Thursday, January 05, 2012

What Happened to Upward Mobility?

We're all familiar with the mythos: the USA is the land of the meritocracy, not the aristocracy. The place where every boy can grow up to be president. Where the janitor can become the CEO.

The reality looks rather different. From the New York Times:

“It’s becoming conventional wisdom that the U.S. does not have as much mobility as most other advanced countries,” said Isabel V. Sawhill, an economist at the Brookings Institution. “I don’t think you’ll find too many people who will argue with that.”

One reason for the mobility gap may be the depth of American poverty, which leaves poor children starting especially far behind. Another may be the unusually large premiums that American employers pay for college degrees. Since children generally follow their parents’ educational trajectory, that premium increases the importance of family background and stymies people with less schooling.

To put it a different way:

“The bottom fifth in the U.S. looks very different from the bottom fifth in other countries,” said Scott Winship, a researcher at the Brookings Institution, who wrote the article for National Review. “Poor Americans have to work their way up from a lower floor.”

Poor Americans are working their way up from lower bottom than other countries? Why isn't this front page news? Why aren't the presidential candidates currently invading NH talking about this?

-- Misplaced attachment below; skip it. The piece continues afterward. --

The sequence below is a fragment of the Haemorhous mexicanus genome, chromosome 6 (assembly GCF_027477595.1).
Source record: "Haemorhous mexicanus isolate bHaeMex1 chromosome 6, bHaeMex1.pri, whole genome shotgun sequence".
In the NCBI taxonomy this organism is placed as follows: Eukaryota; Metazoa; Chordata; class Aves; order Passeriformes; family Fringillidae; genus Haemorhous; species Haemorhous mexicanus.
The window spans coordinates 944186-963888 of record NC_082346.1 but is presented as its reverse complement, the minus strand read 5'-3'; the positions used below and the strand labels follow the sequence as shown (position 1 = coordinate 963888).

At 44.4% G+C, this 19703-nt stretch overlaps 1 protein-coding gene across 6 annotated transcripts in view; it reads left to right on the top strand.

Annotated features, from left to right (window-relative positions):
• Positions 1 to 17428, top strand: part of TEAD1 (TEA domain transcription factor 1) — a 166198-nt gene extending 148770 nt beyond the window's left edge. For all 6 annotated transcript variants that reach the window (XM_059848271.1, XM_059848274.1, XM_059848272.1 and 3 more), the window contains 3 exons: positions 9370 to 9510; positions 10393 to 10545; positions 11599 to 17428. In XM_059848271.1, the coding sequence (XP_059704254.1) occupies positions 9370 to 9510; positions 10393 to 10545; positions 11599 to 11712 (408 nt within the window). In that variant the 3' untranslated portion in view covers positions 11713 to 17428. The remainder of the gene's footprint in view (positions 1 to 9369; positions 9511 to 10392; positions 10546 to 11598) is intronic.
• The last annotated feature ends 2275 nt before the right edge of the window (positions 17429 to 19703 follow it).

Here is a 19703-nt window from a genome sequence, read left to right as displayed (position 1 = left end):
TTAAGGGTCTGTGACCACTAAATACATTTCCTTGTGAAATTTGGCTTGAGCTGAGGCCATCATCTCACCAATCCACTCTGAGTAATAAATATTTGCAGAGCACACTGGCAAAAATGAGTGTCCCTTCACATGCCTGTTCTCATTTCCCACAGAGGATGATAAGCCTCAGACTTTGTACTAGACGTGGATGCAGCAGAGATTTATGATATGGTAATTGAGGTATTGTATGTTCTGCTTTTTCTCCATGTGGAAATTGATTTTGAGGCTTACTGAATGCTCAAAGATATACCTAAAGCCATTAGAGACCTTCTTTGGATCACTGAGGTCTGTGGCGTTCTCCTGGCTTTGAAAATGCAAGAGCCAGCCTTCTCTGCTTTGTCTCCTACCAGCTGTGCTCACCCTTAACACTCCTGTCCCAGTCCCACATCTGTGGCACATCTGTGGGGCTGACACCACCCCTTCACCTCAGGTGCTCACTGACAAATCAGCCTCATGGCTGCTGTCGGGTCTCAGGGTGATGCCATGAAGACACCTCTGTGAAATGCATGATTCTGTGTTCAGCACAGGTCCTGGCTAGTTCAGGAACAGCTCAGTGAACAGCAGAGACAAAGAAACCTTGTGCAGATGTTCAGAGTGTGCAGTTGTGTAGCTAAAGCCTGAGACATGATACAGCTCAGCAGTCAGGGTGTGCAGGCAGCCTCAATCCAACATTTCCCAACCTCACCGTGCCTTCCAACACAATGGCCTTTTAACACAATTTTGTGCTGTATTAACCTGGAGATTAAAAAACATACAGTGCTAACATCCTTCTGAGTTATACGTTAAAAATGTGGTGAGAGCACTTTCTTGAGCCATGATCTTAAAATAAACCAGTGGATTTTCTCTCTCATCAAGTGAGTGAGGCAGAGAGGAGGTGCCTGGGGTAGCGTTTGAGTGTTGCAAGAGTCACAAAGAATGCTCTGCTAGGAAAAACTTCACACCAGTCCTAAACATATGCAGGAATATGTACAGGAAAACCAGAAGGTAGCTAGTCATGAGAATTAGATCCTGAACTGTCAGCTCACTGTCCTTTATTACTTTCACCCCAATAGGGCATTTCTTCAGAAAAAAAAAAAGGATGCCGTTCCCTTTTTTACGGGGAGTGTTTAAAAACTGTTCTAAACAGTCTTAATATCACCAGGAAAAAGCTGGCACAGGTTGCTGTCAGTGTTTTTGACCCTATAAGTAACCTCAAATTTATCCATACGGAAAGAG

Oh, wait. Here's why:

Perhaps another brake on American mobility is the sheer magnitude of the gaps between rich and the rest — the theme of the Occupy Wall Street protests, which emphasize the power of the privileged to protect their interests. Countries with less equality generally have less mobility.

The privileged have the power to protect their interests. The non-privileged just get trickled on. This is grim news, coming on the heels of the recent report showing that one in every two families has either fallen into poverty or qualifies as low income.

The best way to turn this around is to continue to push for more jobs, better pay, and stronger unions.

cross-posted at MainSt/

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